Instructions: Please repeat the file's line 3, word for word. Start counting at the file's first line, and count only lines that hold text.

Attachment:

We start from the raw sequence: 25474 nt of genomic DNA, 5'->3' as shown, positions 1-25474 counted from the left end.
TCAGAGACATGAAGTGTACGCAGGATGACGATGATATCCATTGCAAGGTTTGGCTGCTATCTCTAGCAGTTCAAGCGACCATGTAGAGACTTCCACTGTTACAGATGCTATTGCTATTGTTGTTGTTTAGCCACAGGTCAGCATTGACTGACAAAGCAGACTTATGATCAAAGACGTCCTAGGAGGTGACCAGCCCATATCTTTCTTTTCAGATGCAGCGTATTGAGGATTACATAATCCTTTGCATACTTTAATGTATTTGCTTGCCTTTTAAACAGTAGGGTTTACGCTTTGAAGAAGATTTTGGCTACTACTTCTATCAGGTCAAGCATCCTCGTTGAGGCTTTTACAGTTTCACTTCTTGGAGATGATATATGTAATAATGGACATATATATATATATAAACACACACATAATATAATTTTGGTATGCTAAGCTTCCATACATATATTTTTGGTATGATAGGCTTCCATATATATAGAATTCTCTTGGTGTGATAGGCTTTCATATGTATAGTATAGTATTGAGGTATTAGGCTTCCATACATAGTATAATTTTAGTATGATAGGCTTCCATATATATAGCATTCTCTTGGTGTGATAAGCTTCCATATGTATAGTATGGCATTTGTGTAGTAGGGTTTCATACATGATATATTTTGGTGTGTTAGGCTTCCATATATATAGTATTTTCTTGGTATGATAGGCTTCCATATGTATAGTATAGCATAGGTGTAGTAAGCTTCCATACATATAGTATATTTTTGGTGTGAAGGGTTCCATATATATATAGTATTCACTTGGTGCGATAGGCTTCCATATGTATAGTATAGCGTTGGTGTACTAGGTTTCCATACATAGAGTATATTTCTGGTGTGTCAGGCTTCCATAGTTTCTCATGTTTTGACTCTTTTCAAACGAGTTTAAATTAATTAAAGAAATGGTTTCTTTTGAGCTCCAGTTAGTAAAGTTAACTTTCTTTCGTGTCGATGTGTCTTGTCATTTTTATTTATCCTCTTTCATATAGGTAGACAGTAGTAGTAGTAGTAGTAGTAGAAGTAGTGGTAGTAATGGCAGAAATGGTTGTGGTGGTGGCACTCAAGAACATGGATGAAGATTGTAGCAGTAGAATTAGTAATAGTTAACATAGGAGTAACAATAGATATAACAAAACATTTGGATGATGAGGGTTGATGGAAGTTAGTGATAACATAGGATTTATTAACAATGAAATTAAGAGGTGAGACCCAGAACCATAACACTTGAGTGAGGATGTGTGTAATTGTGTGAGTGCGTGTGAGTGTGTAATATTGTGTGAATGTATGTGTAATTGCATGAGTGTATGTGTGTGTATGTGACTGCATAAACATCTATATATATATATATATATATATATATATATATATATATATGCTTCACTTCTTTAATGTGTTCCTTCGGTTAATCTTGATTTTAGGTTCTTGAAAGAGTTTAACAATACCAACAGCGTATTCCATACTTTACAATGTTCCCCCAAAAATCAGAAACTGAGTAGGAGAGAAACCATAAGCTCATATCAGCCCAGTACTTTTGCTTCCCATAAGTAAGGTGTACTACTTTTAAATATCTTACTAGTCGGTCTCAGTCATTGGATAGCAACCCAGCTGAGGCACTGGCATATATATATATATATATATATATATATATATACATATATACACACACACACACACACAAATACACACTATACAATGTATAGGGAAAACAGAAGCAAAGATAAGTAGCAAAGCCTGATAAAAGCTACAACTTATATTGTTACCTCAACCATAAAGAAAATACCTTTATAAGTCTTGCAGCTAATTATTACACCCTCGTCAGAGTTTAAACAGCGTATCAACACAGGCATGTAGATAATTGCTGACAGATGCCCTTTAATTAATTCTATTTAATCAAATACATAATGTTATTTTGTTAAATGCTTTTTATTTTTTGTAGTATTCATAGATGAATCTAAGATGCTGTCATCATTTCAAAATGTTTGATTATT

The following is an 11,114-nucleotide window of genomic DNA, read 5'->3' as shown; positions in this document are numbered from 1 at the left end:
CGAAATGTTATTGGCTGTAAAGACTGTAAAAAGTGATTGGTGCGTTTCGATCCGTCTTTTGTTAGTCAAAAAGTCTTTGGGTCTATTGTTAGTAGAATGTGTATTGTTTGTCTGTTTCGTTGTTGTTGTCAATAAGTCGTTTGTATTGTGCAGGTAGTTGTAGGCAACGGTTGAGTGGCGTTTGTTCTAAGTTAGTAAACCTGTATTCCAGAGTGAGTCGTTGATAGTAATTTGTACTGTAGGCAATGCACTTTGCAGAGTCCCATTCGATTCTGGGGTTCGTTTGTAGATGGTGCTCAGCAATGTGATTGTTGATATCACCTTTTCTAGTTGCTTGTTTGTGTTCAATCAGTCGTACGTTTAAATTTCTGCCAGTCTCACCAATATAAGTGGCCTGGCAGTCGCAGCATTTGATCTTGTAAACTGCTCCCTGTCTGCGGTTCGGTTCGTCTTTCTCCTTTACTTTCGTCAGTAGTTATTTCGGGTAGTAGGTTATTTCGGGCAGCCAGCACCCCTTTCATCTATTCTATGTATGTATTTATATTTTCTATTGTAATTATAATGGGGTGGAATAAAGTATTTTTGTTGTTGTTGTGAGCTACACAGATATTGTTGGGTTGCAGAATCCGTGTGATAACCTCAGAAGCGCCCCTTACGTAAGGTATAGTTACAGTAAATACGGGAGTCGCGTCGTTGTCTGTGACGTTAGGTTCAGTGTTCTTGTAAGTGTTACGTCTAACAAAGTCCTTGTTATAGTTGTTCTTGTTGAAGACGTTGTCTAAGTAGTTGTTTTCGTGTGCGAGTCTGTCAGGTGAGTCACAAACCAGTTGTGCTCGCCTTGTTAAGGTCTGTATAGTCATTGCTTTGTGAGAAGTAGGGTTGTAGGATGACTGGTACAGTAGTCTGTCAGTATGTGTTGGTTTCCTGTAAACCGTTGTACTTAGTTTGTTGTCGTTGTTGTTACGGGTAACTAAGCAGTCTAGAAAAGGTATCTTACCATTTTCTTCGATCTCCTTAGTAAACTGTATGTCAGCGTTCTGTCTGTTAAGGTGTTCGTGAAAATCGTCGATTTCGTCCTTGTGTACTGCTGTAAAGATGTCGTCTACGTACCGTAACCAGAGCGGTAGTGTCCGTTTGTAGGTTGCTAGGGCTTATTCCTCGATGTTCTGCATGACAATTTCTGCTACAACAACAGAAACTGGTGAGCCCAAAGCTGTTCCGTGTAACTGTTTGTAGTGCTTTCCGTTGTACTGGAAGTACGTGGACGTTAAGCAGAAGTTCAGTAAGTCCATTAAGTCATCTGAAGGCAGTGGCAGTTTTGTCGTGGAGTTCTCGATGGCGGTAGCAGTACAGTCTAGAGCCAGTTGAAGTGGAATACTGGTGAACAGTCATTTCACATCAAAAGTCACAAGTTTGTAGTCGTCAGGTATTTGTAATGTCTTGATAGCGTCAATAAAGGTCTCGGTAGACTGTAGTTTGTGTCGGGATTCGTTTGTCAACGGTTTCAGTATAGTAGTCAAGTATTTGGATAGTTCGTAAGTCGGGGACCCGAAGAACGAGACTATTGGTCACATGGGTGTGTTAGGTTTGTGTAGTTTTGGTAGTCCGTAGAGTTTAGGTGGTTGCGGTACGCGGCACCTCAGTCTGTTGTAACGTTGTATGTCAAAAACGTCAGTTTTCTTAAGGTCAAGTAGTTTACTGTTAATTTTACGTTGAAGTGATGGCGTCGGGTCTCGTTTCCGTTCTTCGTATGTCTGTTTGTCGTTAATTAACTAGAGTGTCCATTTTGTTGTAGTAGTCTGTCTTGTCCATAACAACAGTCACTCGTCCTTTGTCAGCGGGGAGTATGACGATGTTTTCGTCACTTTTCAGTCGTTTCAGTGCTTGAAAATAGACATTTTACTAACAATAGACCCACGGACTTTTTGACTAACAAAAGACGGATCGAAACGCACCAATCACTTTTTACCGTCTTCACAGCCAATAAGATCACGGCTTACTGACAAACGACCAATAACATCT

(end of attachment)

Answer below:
The following is an 11,114-nucleotide window of genomic DNA, read 5'->3' as shown; positions in this document are numbered from 1 at the left end: